Maine Lawmaker Wants Kids To Have More Access To Medical Marijuana

Rep. Deborah Sanderson is set to roll out a new bill on Wednesday, and the Maine lawmaker wants kids to have more access to medical marijuana.
Maine Lawmaker Wants Kids To Have More Access To Medical Marijuana

Despite medical marijuana’s increasing prevalence in today’s society, prescribing it, or, recommending it to children, remains a somewhat controversial subject. While some states like Texas has made the plant available for children with epilepsy, there are plenty of other benefits to medical marijuana for kids, but it’s just not that readily available. While, according to at least one survey, most doctors do feel uncomfortable recommending it to children for ailments outside of cancer and other terminal illnesses, it does appear we could see at least one state make a major change, as one Maine lawmaker wants kids to have more access to medical marijuana.

Maine Could Be Making a Change

According to the Associated Press, Republican politician Deborah Sanderson has proposed a bill that would allow children to be prescribed medical marijuana and even receive it from some medical providers on school grounds. Experts will discuss the bill at length during a Wednesday hearing.

Sanderson’s perceived bill, which is currently available on Maine’s website, mentioned the child would need to have a strong relationship with the medical provider in order to receive the plant as treatment. The incumbent law permits the child’s  caregiver to possess and supervise the allocation of medicinal cannabis at the child’s school, provided that it remains in a non-smokable form such as CBD pills or vaporizer.

Final Hit: Maine Lawmaker Wants Kids To Have More Access To Medical Marijuana

New provisions regarding the accessibility of medical marijuana to children aren’t the only issue on the table. The Legislature’s health and human services committee expects to hear other updates to current medical marijuana laws in Maine. Including the addition of opiate addiction as a qualifying condition for a medical marijuana license.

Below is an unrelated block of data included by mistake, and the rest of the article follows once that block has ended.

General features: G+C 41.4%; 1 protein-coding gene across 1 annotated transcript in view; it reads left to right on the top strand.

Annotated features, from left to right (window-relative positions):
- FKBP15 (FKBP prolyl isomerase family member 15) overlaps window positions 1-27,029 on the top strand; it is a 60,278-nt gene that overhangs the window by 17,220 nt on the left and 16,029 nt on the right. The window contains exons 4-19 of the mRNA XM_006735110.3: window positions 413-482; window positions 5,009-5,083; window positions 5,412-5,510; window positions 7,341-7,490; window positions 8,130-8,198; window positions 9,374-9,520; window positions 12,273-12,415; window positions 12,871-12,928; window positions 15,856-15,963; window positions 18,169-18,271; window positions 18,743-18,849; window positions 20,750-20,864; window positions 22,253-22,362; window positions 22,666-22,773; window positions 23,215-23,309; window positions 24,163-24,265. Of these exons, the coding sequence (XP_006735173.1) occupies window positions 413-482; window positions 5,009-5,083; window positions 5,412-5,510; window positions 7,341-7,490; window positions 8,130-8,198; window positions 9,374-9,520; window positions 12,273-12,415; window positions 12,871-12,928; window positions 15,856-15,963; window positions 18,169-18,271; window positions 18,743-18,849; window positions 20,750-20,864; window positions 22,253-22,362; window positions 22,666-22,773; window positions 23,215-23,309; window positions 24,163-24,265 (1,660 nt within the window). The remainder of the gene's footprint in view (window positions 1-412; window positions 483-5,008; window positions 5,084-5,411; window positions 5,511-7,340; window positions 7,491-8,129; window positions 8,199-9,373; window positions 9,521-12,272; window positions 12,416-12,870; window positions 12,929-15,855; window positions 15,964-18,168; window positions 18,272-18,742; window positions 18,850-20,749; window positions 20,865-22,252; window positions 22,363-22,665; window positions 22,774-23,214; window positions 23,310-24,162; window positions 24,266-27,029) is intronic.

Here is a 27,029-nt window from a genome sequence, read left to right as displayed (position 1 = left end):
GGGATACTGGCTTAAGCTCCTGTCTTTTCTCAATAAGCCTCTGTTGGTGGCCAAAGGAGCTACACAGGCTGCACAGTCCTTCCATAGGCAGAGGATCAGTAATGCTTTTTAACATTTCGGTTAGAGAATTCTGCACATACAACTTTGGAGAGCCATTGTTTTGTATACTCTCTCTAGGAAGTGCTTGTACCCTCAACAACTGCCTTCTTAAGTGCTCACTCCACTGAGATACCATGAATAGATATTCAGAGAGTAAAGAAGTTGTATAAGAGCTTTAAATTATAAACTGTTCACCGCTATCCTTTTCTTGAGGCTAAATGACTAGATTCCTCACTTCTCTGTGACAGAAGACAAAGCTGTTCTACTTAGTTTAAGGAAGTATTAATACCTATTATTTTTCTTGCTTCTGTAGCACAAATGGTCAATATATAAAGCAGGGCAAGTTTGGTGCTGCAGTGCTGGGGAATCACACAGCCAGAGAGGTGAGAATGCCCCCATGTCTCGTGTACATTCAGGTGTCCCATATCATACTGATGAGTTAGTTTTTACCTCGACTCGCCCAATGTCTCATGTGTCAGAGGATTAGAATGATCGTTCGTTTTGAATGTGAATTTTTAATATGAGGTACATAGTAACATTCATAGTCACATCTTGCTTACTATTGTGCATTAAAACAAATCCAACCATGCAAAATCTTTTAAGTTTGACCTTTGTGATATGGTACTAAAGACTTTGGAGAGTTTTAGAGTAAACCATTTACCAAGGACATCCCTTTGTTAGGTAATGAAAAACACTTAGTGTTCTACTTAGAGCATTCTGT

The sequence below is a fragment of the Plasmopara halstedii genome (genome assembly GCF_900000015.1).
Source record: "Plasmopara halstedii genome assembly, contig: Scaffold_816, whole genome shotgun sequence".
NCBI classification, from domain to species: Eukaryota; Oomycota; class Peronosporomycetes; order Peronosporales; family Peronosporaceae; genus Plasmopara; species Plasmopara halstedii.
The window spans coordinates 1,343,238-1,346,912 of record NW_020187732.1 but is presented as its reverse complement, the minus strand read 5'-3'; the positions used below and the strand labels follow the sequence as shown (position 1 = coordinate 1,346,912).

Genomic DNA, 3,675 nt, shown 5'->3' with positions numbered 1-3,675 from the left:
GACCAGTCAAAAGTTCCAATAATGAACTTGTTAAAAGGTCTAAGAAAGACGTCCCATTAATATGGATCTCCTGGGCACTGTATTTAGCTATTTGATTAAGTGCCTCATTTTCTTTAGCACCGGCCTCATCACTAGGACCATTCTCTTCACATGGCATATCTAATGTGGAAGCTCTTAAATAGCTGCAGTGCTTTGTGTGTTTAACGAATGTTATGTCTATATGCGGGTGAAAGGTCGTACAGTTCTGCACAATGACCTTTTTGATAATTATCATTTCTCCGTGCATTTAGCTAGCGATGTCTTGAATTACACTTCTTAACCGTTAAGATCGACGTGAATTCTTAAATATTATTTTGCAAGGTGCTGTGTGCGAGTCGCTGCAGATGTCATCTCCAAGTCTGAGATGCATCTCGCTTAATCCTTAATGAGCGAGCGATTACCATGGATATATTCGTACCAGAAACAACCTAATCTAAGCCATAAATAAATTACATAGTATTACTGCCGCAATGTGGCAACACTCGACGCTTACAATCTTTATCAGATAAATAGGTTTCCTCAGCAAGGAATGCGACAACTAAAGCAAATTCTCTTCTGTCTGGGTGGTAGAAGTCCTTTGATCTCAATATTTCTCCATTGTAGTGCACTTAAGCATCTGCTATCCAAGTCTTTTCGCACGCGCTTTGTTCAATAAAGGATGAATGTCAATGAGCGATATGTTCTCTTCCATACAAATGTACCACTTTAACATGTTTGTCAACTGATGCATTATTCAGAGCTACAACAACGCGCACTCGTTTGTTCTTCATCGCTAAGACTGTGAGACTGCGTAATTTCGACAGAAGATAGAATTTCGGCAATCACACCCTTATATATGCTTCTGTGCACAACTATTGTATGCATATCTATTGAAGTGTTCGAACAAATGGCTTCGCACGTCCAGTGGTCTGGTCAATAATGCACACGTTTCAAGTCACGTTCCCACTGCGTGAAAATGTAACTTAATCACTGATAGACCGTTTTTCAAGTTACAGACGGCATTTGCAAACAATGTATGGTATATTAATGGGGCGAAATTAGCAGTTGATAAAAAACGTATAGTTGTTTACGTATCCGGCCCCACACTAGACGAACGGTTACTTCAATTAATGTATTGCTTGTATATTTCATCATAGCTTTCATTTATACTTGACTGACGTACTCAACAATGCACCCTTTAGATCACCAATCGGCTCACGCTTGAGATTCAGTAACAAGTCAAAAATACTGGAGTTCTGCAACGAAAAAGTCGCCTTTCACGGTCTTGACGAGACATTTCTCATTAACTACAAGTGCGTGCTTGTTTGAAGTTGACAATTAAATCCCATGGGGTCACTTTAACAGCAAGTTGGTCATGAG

Current qualifying conditions in Maine include Alzheimer’s disease, PTSD, cancer, chronic pain, Amyotrophic Lateral Sclerosis, HIV, Parkinson’s disease and epilepsy, amongst a variety of others.

Maine has utilized medical marijuana since 1999. Since then, it has been one of the more progressive states when it comes to the reformation of the drug. The state is also one of the eight states (including the District of Columbia) to legalize marijuana for recreational purposes.

Maine is willing to prescribe children with this medication. But this Maine lawmaker wants kids to have more access to medical marijuana. However, there are some in the industry who believe it remains too risky to prescribe to children. This wariness is due to lack of research.

“In addition to unclear dosage guidelines, the lack of high-quality scientific data that medical marijuana benefits outweigh possible harm is a huge concern for providers accustomed to evidence-based practice,” said Kelly Michelson, MD. She c0-authored the aforementioned study on doctors’ willingness to prescribe the drug.  “We need rigorously designed clinical trials on the use of medical marijuana in children with cancer.”

Hopefully, if Sanderson’s new bill comes to fruition, more research will become available. And in turn, more children can reap the benefits of medical marijuana. But only time will tell.

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